LAS VEGAS–Do not let Samy Kamkar near your car.
Kamkar has built a new device that is about the size of a wallet and can intercept the codes used to unlock most cars and many garage doors. The device can be hidden underneath a vehicle and when the owner approaches and hits the unlock button on her key or remote, the device grabs the unique code sent by the remote and stores it for later use.
Known as Rolljam, the device takes advantage of an issue with the way that vehicles that use rolling codes for unlocking produce and receive those codes. Kamkar said that the device works on most vehicles and garage doors that use rolling, rather than fixed, codes. Under normal circumstances, when a driver hits the unlock button her remote, it sends a rolling code to the vehicle. The car recognizes the code and unlocks. These codes are one-time-use only, and a vehicle won’t accept a code that it’s seen before in order to prevent a thief from intercepting the signal and replaying it later. Vehicles that use rolling codes also will invalidate all previous codes when they receive a new code.
Kamkar’s Rolljam device gets around these defenses by jamming the signal from the remote so the vehicle never hears it.
“So when you are walking towards your car, you hit the unlock button — because it’s jammed, the car can’t hear it, however my device is also listening so my device hears your signal (and removes the jamming signal because it knows what to remove). Now I have a rolling code that your car has not yet heard,” Kamkar said via email.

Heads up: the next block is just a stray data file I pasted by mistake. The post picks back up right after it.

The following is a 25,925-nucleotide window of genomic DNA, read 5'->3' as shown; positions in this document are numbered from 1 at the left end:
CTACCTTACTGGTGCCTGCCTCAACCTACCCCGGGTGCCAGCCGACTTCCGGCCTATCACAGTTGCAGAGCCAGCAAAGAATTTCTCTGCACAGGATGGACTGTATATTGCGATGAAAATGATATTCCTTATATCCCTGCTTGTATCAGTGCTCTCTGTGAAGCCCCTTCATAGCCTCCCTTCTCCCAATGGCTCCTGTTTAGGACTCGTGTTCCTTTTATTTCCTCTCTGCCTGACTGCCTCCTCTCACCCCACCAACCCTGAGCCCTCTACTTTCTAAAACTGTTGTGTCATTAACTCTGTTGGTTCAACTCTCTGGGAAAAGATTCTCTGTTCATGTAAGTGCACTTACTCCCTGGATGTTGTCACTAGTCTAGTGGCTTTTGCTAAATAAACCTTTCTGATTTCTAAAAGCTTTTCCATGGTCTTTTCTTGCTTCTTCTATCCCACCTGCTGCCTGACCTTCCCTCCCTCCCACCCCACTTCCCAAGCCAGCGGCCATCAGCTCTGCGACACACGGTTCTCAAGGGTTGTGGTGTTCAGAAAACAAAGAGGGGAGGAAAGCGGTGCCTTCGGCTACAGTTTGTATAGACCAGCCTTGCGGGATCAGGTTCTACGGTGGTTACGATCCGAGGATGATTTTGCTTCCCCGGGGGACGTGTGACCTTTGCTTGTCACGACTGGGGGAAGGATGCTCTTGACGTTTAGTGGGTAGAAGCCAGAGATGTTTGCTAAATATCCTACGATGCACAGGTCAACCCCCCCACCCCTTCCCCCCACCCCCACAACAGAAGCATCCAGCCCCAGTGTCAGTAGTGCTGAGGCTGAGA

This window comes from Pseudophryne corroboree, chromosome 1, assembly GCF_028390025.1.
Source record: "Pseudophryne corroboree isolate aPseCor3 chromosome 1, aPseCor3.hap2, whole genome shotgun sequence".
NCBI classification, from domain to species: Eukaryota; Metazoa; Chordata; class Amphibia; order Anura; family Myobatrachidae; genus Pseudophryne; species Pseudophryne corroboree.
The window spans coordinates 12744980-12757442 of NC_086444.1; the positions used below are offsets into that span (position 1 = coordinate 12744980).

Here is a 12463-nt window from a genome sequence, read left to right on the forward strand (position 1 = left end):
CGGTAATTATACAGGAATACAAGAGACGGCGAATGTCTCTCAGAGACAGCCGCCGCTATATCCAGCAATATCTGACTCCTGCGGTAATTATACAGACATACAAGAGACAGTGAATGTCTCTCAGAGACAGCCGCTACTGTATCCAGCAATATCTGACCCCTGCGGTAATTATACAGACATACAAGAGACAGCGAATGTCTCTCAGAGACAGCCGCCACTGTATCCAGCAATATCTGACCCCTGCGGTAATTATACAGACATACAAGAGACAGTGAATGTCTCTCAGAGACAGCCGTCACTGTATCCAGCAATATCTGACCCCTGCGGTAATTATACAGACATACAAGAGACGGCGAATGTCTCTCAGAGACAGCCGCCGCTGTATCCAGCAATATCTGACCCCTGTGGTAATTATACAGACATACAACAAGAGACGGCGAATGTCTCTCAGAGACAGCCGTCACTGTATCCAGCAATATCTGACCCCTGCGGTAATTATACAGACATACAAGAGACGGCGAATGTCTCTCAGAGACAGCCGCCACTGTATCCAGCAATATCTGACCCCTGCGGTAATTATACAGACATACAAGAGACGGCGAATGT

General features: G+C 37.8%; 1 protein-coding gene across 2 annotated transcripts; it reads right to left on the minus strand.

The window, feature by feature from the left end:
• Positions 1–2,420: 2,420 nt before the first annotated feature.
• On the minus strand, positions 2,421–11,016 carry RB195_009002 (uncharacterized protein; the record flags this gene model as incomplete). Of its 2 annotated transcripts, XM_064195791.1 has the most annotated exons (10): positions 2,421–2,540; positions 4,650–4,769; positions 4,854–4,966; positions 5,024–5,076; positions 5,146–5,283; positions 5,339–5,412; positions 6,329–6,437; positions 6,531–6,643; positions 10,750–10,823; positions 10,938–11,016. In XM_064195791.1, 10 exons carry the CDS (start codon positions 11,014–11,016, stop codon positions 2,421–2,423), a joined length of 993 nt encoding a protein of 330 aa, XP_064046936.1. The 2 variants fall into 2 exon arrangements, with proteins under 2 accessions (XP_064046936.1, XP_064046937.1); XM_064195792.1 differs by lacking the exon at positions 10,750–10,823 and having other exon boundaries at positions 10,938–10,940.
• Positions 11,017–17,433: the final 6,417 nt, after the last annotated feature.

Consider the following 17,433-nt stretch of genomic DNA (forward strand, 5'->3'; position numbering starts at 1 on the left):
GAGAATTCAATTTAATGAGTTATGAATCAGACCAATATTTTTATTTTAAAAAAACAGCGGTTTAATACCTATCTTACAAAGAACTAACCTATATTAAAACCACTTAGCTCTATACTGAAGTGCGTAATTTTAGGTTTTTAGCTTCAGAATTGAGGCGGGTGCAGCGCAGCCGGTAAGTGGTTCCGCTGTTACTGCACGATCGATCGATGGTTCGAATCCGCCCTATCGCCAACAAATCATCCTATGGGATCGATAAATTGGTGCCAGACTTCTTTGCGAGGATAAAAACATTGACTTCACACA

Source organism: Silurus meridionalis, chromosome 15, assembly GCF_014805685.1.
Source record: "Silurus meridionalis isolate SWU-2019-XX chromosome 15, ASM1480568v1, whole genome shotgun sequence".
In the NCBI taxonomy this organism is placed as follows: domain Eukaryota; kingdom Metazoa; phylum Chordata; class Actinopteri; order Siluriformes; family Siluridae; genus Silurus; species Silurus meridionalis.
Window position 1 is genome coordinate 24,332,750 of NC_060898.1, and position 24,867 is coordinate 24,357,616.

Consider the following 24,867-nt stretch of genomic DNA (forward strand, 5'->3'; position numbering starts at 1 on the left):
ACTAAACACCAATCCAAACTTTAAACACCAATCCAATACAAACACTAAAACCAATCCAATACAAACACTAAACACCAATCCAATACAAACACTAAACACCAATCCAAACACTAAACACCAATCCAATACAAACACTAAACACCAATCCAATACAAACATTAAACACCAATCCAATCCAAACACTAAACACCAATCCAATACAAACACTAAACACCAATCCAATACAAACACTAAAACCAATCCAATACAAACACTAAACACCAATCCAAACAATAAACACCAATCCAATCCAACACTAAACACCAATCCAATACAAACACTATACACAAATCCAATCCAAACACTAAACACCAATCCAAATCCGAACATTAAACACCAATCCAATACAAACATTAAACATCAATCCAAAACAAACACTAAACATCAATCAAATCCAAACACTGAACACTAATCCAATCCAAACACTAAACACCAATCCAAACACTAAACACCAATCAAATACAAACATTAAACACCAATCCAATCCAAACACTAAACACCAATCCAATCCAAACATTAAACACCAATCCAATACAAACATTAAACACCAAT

“Then you press unlock again because it didn’t work the first time, and I jam again, and listen, and now have two codes. However, at this point I replay the FIRST code I listened to from your key and your car successfully unlocks. To the user/owner, it appears the 2nd time pressing it worked because it happens so quickly (less than a second to jam/sniff+replay). However, I now have the NEXT rolling code in the sequence that hasn’t been used yet. I can come back later and conveniently unlock your car. Because I leave the device under your car, it always has the latest code.”
The Rolljam device is small now, but Kamkar said he plans to tweak it even further and will get it down to the size of a typical car remote. The device is built from about $30 in hardware, Kamkar said, and he plans to reveal more details about it at DEF CON here Friday. The attack he developed also works on garage door openers that use rolling codes.
This is the second time in the last few months that Kamkar has taken aim at the codes on garage doors. In June he released research that showed he could open any garage door that uses a fixed code in less than 10 seconds. That OpenSesame attack used a toy communicator to send signals to the garage door opener.
And just last week Kamkar released a device called OwnStar that enables him to intercept the traffic from a phone running the OnStar RemoteLink mobile app and locate, unlock, and remotely start a vehicle with OnStar.